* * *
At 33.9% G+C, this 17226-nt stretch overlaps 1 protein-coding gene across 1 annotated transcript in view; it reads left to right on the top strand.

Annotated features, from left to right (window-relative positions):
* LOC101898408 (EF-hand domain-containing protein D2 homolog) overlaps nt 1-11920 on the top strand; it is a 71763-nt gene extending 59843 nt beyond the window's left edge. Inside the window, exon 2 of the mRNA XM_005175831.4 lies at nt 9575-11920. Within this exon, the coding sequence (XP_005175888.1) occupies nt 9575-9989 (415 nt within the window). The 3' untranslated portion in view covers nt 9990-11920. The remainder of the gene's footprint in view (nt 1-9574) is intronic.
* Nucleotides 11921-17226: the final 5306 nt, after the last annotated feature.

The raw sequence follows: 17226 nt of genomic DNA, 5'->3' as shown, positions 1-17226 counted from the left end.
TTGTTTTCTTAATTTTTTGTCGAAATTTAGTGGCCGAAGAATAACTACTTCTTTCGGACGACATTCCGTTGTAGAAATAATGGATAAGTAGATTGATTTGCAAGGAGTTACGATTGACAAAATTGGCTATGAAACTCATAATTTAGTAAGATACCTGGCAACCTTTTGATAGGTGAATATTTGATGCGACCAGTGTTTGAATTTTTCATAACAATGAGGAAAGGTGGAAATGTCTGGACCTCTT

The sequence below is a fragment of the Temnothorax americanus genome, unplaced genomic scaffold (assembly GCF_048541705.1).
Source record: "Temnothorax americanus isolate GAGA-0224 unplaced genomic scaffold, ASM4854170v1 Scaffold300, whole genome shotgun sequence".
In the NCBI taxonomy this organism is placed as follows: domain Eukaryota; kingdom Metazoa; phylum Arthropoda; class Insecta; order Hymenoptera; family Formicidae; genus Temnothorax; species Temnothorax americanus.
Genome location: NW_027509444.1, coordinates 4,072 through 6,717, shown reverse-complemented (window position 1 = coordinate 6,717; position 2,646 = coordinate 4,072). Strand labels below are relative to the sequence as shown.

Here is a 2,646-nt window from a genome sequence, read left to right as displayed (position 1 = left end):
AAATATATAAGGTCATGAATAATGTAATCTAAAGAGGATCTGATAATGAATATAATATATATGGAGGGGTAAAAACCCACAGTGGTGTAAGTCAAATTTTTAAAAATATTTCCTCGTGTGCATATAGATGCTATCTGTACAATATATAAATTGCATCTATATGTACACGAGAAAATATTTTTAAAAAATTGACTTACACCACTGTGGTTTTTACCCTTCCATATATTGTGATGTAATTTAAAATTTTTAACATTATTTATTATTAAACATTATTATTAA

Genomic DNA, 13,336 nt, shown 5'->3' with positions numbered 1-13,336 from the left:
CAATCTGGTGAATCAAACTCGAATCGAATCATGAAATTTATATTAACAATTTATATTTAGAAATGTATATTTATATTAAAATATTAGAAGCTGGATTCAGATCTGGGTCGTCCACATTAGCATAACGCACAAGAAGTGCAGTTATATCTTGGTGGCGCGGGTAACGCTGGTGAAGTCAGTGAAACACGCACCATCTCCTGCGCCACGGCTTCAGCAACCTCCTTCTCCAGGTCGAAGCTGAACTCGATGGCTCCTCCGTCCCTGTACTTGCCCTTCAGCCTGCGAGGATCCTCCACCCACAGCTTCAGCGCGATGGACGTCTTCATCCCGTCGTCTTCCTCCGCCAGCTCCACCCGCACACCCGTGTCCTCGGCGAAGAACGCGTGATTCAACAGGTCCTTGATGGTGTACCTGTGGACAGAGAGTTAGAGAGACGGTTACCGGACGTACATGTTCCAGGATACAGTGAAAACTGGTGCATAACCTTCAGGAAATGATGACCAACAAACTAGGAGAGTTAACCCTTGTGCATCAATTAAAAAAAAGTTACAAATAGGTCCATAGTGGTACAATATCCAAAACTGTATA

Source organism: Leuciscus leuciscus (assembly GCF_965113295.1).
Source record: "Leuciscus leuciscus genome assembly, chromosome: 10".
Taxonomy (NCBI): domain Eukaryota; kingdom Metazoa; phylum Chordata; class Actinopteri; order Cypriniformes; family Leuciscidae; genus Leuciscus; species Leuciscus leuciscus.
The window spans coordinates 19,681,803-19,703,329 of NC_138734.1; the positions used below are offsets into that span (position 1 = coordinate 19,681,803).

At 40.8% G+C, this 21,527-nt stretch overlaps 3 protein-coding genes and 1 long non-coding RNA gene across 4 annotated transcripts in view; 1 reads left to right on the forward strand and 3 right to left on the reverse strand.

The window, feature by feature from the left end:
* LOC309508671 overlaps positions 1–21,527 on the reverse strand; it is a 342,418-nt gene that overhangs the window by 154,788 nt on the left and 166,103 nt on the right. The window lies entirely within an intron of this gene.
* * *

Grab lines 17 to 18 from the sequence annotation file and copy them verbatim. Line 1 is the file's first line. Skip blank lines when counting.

Taxonomy (NCBI): domain Eukaryota; kingdom Metazoa; phylum Chordata; class Actinopteri; order Cypriniformes; family Leuciscidae; genus Leuciscus; species Leuciscus leuciscus.
The window spans coordinates 19,681,803-19,703,329 of NC_138734.1; the positions used below are offsets into that span (position 1 = coordinate 19,681,803).